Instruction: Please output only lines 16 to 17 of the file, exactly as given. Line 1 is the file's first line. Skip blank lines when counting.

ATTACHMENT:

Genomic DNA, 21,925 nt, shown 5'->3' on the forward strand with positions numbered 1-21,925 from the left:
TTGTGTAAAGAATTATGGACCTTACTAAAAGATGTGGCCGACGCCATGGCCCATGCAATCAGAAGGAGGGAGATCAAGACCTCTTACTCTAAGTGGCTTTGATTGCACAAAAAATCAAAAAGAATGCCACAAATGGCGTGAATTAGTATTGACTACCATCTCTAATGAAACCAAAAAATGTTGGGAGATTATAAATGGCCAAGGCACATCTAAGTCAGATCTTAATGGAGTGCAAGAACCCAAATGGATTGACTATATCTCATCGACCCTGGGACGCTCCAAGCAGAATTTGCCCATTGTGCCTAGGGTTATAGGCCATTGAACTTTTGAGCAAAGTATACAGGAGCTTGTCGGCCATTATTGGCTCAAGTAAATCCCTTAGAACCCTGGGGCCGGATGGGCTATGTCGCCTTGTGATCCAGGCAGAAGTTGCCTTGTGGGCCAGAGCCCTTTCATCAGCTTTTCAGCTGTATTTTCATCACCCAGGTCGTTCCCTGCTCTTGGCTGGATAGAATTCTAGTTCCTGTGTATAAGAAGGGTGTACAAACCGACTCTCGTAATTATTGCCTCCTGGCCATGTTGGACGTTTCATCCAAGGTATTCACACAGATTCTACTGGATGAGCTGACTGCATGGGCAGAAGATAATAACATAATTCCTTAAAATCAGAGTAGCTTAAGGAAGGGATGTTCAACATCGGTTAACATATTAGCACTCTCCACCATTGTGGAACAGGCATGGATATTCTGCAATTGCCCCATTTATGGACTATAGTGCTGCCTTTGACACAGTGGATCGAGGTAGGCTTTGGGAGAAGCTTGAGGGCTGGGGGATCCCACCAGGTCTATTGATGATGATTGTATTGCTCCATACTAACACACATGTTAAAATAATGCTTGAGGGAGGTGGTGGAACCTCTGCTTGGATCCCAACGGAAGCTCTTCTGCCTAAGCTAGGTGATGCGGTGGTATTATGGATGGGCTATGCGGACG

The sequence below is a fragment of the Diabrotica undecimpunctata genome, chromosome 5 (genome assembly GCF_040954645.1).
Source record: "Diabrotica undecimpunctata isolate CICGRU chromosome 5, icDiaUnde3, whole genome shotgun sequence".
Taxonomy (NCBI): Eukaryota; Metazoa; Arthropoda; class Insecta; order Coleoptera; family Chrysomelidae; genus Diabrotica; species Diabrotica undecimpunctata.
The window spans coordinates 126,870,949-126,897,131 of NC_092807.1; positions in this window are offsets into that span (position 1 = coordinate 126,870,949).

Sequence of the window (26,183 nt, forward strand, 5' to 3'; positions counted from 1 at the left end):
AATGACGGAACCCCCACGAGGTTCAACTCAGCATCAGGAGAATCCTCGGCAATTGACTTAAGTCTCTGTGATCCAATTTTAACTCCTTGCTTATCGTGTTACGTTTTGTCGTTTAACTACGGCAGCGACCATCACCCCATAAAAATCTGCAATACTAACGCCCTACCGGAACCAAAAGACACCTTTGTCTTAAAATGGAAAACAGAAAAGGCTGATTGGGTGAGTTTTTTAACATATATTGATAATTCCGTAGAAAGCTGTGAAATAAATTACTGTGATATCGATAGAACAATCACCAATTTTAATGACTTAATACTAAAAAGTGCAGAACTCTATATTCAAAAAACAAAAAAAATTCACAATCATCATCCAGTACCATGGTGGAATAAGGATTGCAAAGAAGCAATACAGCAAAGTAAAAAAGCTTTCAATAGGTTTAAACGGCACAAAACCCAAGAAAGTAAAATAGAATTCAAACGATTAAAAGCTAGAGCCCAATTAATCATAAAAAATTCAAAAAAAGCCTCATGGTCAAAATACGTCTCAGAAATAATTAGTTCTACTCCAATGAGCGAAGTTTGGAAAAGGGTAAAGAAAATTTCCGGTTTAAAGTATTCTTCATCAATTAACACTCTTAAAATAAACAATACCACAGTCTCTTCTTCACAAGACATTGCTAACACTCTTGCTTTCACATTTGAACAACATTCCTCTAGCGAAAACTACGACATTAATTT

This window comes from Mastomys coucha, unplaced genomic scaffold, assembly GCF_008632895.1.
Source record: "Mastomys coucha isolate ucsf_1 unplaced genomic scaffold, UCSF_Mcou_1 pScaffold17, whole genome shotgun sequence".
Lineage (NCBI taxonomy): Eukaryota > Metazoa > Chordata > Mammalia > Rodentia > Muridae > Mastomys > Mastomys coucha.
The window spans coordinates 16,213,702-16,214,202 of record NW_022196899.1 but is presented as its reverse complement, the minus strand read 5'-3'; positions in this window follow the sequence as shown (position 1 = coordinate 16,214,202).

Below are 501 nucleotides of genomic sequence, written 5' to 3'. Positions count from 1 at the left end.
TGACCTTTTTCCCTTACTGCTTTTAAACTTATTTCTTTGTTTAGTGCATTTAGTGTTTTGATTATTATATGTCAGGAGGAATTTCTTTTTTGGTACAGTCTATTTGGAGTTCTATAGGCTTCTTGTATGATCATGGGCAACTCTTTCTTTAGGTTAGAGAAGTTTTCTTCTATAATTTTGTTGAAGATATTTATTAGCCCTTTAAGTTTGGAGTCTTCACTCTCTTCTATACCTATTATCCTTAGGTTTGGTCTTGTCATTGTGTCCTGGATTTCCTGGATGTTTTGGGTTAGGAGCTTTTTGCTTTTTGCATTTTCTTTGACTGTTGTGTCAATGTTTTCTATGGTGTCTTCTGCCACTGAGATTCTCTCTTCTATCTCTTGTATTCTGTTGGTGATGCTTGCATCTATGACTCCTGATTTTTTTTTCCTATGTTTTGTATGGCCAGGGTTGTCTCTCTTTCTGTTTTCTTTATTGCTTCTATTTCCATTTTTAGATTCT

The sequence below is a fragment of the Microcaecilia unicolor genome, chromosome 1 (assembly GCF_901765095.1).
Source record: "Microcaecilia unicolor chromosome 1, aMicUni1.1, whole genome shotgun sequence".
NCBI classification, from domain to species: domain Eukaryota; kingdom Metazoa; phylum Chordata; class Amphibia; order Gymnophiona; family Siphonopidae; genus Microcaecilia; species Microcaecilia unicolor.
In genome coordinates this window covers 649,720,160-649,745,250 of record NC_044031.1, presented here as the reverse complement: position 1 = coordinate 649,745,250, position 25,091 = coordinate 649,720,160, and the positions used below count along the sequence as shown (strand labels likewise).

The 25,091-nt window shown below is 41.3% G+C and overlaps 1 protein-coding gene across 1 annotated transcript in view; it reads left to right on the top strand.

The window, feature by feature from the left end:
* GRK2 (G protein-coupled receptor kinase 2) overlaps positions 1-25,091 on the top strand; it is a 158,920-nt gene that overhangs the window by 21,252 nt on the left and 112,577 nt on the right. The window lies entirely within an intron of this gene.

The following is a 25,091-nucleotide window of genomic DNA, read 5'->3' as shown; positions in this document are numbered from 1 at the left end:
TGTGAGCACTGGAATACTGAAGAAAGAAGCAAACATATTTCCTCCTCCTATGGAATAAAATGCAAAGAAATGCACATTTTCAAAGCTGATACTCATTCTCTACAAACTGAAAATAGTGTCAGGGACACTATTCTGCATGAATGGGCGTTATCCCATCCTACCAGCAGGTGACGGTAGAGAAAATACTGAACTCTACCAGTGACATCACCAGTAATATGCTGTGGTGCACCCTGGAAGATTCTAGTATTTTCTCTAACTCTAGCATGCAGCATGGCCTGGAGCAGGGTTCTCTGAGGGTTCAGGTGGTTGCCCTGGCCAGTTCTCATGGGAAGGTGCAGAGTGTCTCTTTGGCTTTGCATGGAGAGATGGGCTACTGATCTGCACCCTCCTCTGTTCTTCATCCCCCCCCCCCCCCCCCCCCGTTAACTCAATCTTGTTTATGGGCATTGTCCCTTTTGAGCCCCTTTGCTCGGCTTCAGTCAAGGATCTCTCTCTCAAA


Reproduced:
Source record: "Microcaecilia unicolor chromosome 1, aMicUni1.1, whole genome shotgun sequence".
NCBI classification, from domain to species: domain Eukaryota; kingdom Metazoa; phylum Chordata; class Amphibia; order Gymnophiona; family Siphonopidae; genus Microcaecilia; species Microcaecilia unicolor.